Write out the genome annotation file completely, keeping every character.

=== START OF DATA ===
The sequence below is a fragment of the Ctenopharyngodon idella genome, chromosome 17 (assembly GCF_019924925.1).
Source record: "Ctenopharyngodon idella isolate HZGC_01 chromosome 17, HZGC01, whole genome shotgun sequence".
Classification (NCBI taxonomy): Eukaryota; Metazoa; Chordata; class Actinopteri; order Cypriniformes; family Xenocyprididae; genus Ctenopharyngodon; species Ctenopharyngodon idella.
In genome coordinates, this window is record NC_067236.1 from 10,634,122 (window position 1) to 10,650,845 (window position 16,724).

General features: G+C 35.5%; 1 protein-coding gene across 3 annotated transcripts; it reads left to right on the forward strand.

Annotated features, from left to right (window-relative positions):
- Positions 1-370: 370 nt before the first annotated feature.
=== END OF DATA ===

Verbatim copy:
The sequence below is a fragment of the Ctenopharyngodon idella genome, chromosome 17 (assembly GCF_019924925.1).
Source record: "Ctenopharyngodon idella isolate HZGC_01 chromosome 17, HZGC01, whole genome shotgun sequence".
Classification (NCBI taxonomy): Eukaryota; Metazoa; Chordata; class Actinopteri; order Cypriniformes; family Xenocyprididae; genus Ctenopharyngodon; species Ctenopharyngodon idella.
In genome coordinates, this window is record NC_067236.1 from 10,634,122 (window position 1) to 10,650,845 (window position 16,724).

General features: G+C 35.5%; 1 protein-coding gene across 3 annotated transcripts; it reads left to right on the forward strand.

Annotated features, from left to right (window-relative positions):
- Positions 1-370: 370 nt before the first annotated feature.